Full Senate Set to Vote Today
(Posted by Trent Dougherty, Director of Legal Affairs)
Despite the fact that opponents of the state park drilling bill came out in full force for the eighth hearing in a row, HB133 passed the Senate Agriculture and Natural Resources Committee, yesterday, 6-3. Unlike the party line vote in the House Committee, one Democrat, Sen. Jason Wilson (Columbiana), crossed party lines to support the bill after securing an Amendment to require 30% of the proceeds from a park drilling lease to be earmarked for that specific park. This vote was offset by Republican Sen. Tim Grendell’s (R-Chesterland) vote against the bill.
In an even rarer move, after announcing he would be leaving the Senate at month’s end for a job as President of the Ohio Gas Association — a natural gas trade organization which represents more than 30 local distribution companies and cooperatives, and the vast majority of all intrastate and interstate gas transmission firms — Senator Jimmy Stewart (R-Albany) continued to sit on Committee and ask questions of the opponents of the bill. However, when it was time for amendments and the final vote, Stewart was replaced on the Committee by Senator Kris Jordan (R-Powell).
The fact that the Senator Stewart will soon be representing a trade association that will obviously benefit from state gas drilling, did give, at least, the perception of a conflict of interest. While fear of a true conflict was not evident, the Committee leadership’s decision to replace Stewart was the right move. Grumblings of potential complaints to the Joint Legislative Ethics Commission by some of his constituents who were in the crowd during the Committee recess, however, may also have played a part in sparking such a move.
Sen. Tim Schaffer (R-Lancaster), who represents the district that is home to Hocking Hills State Park, Tar Hollow State Park and Strouds Run, secured an Amendment requiring the new Oil and Gas Leasing Commission to publish public notices about any lands nominated for exploration, and requiring the Commission to consider public input on nominations to lease state lands.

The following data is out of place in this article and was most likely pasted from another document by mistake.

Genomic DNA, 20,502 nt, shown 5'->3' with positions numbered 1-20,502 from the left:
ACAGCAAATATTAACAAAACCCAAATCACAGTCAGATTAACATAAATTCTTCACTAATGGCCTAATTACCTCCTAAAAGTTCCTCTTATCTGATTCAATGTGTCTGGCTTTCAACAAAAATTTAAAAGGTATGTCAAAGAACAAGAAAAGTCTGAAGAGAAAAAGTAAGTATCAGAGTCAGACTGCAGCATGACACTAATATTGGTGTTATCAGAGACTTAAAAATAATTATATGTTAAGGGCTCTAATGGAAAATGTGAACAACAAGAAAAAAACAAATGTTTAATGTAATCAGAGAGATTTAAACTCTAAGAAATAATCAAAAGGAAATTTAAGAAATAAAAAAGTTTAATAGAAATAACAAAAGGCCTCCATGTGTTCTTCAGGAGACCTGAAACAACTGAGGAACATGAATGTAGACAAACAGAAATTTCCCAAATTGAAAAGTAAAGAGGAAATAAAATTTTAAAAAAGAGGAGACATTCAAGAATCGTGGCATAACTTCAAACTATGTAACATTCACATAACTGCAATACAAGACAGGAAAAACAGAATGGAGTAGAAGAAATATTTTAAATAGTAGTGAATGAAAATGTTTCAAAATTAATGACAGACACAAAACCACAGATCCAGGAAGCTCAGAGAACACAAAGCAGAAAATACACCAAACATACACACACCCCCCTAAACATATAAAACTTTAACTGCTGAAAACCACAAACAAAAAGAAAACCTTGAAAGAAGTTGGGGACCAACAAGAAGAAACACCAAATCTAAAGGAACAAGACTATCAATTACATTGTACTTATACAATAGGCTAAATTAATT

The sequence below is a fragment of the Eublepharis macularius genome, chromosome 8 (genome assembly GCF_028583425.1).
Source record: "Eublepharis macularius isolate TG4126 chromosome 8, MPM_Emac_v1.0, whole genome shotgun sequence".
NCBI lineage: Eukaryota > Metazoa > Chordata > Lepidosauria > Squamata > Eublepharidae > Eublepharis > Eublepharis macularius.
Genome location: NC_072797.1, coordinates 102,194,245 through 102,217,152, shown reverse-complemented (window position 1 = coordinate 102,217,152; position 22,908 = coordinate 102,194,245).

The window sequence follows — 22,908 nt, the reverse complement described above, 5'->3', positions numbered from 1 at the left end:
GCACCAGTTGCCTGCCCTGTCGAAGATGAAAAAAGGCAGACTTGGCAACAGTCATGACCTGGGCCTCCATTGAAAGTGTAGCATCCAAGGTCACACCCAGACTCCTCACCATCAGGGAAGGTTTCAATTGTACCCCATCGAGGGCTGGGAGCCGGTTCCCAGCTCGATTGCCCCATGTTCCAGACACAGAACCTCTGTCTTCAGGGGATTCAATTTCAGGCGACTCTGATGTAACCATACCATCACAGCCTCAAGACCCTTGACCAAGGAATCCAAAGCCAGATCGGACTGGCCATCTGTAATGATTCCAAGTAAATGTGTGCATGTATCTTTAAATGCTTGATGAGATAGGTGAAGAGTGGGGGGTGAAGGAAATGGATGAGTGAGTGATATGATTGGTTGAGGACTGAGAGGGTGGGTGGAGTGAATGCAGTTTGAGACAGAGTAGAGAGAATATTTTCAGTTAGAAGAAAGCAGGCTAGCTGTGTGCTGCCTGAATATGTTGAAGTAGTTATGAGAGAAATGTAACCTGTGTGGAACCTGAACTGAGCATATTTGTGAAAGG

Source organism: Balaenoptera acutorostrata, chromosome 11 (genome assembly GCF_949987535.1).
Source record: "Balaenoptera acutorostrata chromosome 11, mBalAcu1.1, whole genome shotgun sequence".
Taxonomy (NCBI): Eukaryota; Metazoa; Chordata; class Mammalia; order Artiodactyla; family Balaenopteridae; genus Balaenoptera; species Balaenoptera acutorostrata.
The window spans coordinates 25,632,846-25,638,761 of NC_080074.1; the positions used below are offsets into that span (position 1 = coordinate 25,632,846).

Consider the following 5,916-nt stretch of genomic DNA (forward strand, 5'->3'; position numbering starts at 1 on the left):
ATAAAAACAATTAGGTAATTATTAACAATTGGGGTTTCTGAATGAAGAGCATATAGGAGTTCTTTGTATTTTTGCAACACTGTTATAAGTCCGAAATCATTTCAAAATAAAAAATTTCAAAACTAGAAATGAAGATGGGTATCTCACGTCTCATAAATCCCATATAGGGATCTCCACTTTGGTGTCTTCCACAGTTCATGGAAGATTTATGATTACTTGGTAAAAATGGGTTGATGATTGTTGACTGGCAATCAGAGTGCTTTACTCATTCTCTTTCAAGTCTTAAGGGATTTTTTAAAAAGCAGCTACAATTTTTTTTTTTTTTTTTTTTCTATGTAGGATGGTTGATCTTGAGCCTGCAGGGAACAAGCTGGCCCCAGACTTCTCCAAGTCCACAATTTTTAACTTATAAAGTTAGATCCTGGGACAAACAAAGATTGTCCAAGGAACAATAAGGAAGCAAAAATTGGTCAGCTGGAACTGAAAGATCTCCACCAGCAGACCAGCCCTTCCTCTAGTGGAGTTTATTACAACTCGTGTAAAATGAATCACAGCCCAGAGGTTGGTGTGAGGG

While, in OEC’s opinion, the legislation is still fatally flawed, Senator Schaffer and the Committee should be commended for finally giving a voice to the people in this process. If the industry-dominated Oil and Gas Leasing Commission will be able to pick and choose where drilling is to occur in our state parks, the people of Ohio – who use these parks and who are the true owners of these parks – should have, at least, the ability to express opposition or even support for drilling in OUR parks.
However, not all amendments fared as well. Senator Grendell offered 16 separate amendments to strengthen the protections of state land; protect Lake Erie; and make the industry and its Oil and Gas Leasing Commission more accountable to the people. Similarly, Democratic Sens. Joe Schiavoni (Austintown) and Edna Brown (Toledo) sought several other amendments that would have provided for similar protections of our state parks and the other sensitive state lands, all of which were tabled.
State Park land accounts for a mere 115,300 acres – 0.43% of Ohio’s 26,449,920 total acreage. This means that over 99.5% of the state’s public and private land is already available for oil and gas drilling (TODAY). There are places that are just meant to be off limits to industrial activity. For generations, the Ohio General Assembly has promised that our State Parks are just those types of protected places. A vote for this bill breaks that promise.
Governor John J. Gilligan, in the 1970’s, went down as the Governor who closed the parks, albeit temporarily. Will this Administration go down as the one who privatized the parks (and for 12.5 cents on the dollar, nonetheless)? We will see soon enough. The full Senate is poised to vote on the legislation, today, at 1:30 pm.
See the session LIVE.